The death of Icarus

How foolish can the president’s wife be? Very foolish indeed, it seems, unless what recently was reported and I witnessed on TV is totally misunderstood by me. On her trip to “inspect” a recently government created detention camp for children separated from their undocumented refugee parents and would be immigrants, Melania Trump wore a jacket with the inscription on the back, “I really don’t care. Do U?” Is this a statement suggesting that she does not care what reporters write about her fashion choices, or her disregard for the plight of the detained children and their desperate parents? While I think this is probably meant for the photographers and reporters, I find the choice of the inscription unbelievably stupid.

It was an interesting coincidence that Gail and I, the other evening, watched a TV reportage about the famous Dutch artist Pieter Bruegel the Elder (1525-1569) whose painting entitled “Landschap met de val van Icarus” or “Landscape with the fall of Icarus” addresses Melania jacket’s scribbled inscription. In a way it also addresses our president and his dedicated collaborators and followers who, in all probability, prefer to think about children’s forced separation from parents in the more Trumpian literary form of “I don’t give a damn. Do U?”

Just in case you do not know the ancient Greek myth of Daedalus and Icarus, here is a brief summary.

In Greek mythology Icarus is the son of an Athenian creative genius and craftsman by name of Daedalus. The latter created the labyrinth near king Minos’ palace at Knossos to imprison the Minotaur, a half-man, half-bull monster born of his wife and the Cretan bull. King Minos imprisoned Daedalus in the labyrinth because he gave his daughter Ariadne a ball of string in order to help Theseus, the enemy of Minos, to survive the labyrinth and defeat the Minotaur. Daedalus and his son Icarus try to escape from Crete by using artificial wings made from feathers, held together by wax. The father cautions his son of the danger of flying too low or too high. If too low, the sea’s humidity might clog the feathers; if too high, the sun might melt the wax. The two take off and Icarus the son, emboldened and giddy by their success, ignores his father’s advice. Soaring into the sky, he gets too close to the sun, loses the wings as the wax melts, falls into the sea and drowns. The area where the tragedy supposedly occurred is called the Icarian Sea near Icaria, an island southwest of Samos.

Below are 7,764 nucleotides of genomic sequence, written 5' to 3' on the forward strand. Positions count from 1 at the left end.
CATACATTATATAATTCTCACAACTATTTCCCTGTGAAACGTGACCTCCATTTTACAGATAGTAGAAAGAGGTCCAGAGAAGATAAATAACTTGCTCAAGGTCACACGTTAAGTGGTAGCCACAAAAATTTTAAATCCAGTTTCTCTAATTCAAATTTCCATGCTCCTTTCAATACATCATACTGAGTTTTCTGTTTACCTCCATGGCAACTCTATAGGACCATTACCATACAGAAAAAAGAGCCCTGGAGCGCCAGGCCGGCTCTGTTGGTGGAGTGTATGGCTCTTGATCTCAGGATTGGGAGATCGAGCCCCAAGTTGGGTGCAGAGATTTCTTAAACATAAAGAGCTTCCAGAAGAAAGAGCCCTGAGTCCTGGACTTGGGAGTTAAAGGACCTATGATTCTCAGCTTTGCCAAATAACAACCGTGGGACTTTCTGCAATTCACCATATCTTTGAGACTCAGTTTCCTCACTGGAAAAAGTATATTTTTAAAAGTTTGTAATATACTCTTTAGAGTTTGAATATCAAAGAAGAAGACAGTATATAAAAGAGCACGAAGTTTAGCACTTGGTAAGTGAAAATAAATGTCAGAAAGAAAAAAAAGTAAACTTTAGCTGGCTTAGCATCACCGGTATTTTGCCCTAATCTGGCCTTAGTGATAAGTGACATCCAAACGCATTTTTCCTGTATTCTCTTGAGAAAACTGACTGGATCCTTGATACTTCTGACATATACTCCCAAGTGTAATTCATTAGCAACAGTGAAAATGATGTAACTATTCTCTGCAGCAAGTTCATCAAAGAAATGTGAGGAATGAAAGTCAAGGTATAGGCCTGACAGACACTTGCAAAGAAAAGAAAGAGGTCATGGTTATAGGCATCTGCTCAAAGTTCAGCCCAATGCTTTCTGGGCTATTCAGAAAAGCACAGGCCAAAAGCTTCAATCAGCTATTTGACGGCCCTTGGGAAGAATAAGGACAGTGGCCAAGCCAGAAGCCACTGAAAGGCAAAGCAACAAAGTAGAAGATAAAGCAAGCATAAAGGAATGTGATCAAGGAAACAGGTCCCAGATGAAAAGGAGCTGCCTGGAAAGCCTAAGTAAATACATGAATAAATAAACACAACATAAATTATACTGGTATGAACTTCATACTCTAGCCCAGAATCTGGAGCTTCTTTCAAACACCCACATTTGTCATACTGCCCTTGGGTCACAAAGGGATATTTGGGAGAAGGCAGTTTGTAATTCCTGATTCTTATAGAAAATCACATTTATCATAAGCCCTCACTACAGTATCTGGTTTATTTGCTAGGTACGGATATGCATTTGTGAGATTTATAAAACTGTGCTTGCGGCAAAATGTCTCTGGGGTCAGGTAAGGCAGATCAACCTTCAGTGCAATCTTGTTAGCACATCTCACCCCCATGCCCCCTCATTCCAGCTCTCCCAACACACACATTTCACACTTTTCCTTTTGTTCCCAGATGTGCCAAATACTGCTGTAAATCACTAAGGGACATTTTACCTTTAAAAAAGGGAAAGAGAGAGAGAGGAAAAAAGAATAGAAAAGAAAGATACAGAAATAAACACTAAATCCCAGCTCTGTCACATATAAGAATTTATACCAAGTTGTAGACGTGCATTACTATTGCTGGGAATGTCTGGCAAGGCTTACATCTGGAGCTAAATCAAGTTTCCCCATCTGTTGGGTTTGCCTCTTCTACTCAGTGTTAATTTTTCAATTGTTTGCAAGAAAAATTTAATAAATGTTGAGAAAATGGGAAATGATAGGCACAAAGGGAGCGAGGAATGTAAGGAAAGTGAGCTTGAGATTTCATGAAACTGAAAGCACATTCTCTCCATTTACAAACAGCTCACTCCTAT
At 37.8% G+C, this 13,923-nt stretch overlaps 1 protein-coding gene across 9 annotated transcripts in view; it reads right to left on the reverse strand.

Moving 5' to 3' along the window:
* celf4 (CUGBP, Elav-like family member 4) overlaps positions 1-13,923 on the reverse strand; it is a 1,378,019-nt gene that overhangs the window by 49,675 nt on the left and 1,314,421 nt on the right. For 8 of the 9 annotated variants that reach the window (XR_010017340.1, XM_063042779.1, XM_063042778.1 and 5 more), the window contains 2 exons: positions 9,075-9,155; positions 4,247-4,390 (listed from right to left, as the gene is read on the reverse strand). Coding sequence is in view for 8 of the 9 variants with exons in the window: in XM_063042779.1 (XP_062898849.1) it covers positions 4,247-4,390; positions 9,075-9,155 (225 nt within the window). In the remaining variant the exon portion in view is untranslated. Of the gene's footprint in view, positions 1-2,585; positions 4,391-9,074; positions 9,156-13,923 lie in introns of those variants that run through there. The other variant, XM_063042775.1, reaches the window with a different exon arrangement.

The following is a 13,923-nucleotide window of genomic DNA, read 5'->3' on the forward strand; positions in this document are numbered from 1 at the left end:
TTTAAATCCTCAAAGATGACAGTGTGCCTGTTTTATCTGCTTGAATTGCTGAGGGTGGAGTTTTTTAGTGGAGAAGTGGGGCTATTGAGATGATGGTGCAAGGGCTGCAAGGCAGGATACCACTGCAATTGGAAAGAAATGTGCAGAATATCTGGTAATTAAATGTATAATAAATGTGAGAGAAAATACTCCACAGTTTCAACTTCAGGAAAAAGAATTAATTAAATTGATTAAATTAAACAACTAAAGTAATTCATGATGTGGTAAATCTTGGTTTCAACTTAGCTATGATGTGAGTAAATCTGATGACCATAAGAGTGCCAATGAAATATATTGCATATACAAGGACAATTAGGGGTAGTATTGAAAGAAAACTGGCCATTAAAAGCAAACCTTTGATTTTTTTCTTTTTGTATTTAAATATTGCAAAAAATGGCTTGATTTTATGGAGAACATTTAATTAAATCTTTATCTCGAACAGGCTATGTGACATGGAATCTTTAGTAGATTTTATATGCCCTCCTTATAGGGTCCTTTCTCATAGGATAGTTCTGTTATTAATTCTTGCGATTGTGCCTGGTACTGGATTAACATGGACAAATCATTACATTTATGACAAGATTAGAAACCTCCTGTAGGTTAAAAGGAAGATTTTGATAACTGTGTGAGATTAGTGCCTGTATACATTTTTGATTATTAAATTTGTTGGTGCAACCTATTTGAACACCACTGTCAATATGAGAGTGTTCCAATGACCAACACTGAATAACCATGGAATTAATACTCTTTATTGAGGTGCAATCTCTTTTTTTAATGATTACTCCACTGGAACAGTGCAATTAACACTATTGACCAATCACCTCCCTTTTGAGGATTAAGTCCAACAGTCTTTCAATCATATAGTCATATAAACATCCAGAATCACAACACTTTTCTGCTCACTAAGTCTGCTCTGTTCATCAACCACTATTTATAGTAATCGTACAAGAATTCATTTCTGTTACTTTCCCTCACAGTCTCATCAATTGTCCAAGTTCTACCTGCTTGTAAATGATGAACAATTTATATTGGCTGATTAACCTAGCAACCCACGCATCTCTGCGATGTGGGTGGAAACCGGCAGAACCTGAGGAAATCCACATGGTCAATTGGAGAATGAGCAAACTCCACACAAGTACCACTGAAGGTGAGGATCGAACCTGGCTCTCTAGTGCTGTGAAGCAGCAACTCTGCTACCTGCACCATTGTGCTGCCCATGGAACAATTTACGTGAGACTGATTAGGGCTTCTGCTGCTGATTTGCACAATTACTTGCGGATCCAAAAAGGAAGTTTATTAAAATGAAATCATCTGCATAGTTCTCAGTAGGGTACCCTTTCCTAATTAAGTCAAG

As we watched the TV program, it occurred to me that during my five year stay in Brussels, Belgium, long ago, I bought a few reproductions of Bruegel’s paintings one of which was Icarus’ fall, now hanging in our dining area. Quickly I got it from its place on the wall and reacquainted myself with its content.

While there have been many attempts to make intelligent guesses of what Bruegel meant by giving us his painted interpretation of Icarus’ fall and death, I came to the conclusion that master Bruegel, predating by roughly six centuries our own recent catastrophic events of children being ripped from their parents at our southern border by US law, carries a lesson for us all.

If this is of interest to you, use our phenomenal electronic wizardry and make Bruegel’s picture appear on your computer screen. I will try to guide you.

The scene is taken from a hilltop. In the left lower corner in the foreground a man behind a plow pulled by a horse prepares furrows for planting. This takes all his attention. In the far distance we see outlines of a city on the shore of the sea which stretches toward the horizon. Below the plowman graze a bunch of sheep. The shepherd stands with his back toward the sea as he looks into the sky as if in deep meditation. The sea holds several sail boats and two ships, one of them, the larger one, is seen in the right lower corner of the picture, as it is sailing into the harbor. Between that ship and the peremptory where the plowman works and the shepherd below gazes upwards, there is a narrow sea passage. Looking carefully into that area in the lower right of the picture, beyond a fishing fellow sitting on the shore, one can see two legs of a partially submerged drowning individual – obviously those belonging to Icarus, fallen from the sky and drowning in the sea.

No one knows what master Bruegel had in mind when he painted the picture. As I read its meaning, it suggests the sad reality that relatively few people pay attention or desire to pay attention to tragedies happening in their close purview. We close our eyes and ears so as not to hear; so as not to get involved; so as not to be drawn into the tragedy ourselves. The plowman sees nothing nor does the shepherd. The fisherman watches his line and disregards the man plummeting from the sky and drowning.